By Gaby Israel

The repeating question is what to do with so many wines and a limited budget. Here’s my best cellar wines list for this release as a shopping list that you can print and these are my recommendations in order of preference for an up-to $100 release budget:

Spain – 2001 Heredad de Baroja Gran Reserva – $21.95

Bodegas Heredad de Barojas (named after a famous Spanish writer) started to produce wines in 1964. For me, nothing beats an 11 year old Gran Reserva wine from the spectacular 2001 vintage for $22.00. With the given budget, if you decide on only one type of wine, I’d buy 4 bottles of this fine Rioja.

Italy – 2006 Bellaria Assunto Brunello di Montacino – $36.95

The facts – 2006 in Tuscany is the vintage from which to collect wines. This Brunello was highly rated by wine critics (between 91 to 95). A price of $37.00 for such a highly rated Brunello, is a bargain. This wine can be probably cellared for 8-15 years which makes it a GPCi worthy.  I’d buy 2-3 bottles (stretching lightly my $100 budget).

Israel – 2007 Clos de Gat Ayalon Valley  – $47.95

This release is introducing a few of the better wines Israel has to offer. Although they are costly (which annoys me!), there is one in particular worth mentioning – Clos de Gat. This winery is situated in the foothills of the Judean Mountains (not far from Jerusalem).

The word Gat (means winepress in Hebrew) was chosen due to the fact that there is a 3000-year-old winepress in the heart of the winery.

I was introduced to their wines at the Tel- Aviv airport a few years ago (strange, eh?) on my way back to Toronto.  If you have the budget this month, I’d recommend trying the  2007 Clos de Gat Ayalon Valley ($47.95) – I’ve had it and I’m sure you will be amazed by the level of quality of this wine offers. If you have had any doubts re the Israeli wines, this wine will settle it for sure. This blend of Cab Sauv, Merlot and Petite Verdot is  world class blend. Daniel Rogov (who unfortunately, passed away recently) gave this wine 94. Getting this rate from Rogov is a huge achievement and a true testament to what’s waiting for you in the bottle.

United States – 2010 Seghesio Sonoma Zindfandel – $29.95

Last but definitely not least, is my choice from the extensive and expensive variety of American wines this release has graciously offered. I have had Seghesio Zin in the past 5-6 years and for me it was always one of the Zins’ benchmark. It’s relatively expensive to other wines in general and to Zin in particular, but it’s very rewarding.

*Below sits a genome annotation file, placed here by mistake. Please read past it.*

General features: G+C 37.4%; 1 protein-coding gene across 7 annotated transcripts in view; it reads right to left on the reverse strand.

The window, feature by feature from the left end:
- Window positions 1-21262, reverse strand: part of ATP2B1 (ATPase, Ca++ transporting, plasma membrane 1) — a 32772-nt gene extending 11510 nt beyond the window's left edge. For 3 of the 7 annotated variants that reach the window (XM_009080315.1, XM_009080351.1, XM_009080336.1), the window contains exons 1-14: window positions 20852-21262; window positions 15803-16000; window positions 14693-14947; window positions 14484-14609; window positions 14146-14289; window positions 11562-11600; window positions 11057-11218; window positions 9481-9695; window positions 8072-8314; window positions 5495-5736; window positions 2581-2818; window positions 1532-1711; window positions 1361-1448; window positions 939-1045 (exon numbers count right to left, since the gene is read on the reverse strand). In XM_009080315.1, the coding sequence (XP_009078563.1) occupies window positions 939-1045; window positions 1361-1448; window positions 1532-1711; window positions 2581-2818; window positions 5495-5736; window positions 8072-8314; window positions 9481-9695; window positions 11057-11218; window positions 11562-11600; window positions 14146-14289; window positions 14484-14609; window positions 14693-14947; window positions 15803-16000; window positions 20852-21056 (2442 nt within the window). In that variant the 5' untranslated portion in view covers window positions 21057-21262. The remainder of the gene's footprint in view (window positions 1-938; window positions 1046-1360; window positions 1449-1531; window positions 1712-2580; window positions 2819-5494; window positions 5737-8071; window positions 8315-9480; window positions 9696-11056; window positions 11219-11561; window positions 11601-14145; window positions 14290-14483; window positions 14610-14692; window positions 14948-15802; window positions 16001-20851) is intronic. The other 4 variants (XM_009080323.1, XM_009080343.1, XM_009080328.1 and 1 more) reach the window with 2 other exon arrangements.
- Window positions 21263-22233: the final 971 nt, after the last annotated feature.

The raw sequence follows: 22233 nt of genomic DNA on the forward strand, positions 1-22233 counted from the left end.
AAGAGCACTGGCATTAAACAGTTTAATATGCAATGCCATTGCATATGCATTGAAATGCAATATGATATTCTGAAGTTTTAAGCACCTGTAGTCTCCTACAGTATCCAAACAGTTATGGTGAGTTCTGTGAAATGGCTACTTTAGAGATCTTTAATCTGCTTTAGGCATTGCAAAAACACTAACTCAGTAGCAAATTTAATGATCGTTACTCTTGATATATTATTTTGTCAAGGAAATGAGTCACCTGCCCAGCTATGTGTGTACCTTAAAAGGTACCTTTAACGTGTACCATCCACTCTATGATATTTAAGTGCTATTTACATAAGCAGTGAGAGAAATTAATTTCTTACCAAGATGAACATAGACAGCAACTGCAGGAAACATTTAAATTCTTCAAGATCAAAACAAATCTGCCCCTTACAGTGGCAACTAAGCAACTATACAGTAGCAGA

Bottom line, for up to a $100 budget you can buy 1 bottle from the 2001 Heredad de Baroja Gran Resreva, 1 bottle from the 2006 Bellaria Assunto Brunello and 1 bottle from the 2010 Seghesio Zin and you are still left with $10. Go wild!

Happy shopping!

Gaby Israel has been providing wine tasting notes and buying recommendations for several years now.

The name WineGPCi (pronounced Wine Gypsy) was given by his friends. GPCi stands for Gaby’s Potential Cellaring Index. While searching for “treasures for the cellar” without going to the bank, the GPCi was initially used to calculate the ratio between the price of the wine and the number of years it can potentially be cellared for; trying to find the wines that had the smallest index/ratio possible.

Any good wine that had a GPCi of 3.5 and under, was worth buying (mainly if you were planning to develop a cellar). Many years and “750 bottles in the cellar” after, his knowledge, experience and passion continued to grow. He continues to focus on helping the consumer finding “logical” ways of buying wines and planning the budget for it.

His great passion for wine revolves around old-world wines such as Spain, France and Italy while experimenting the new world exciting regions of Chile, Argentina, Australia, Canada, the United States and others.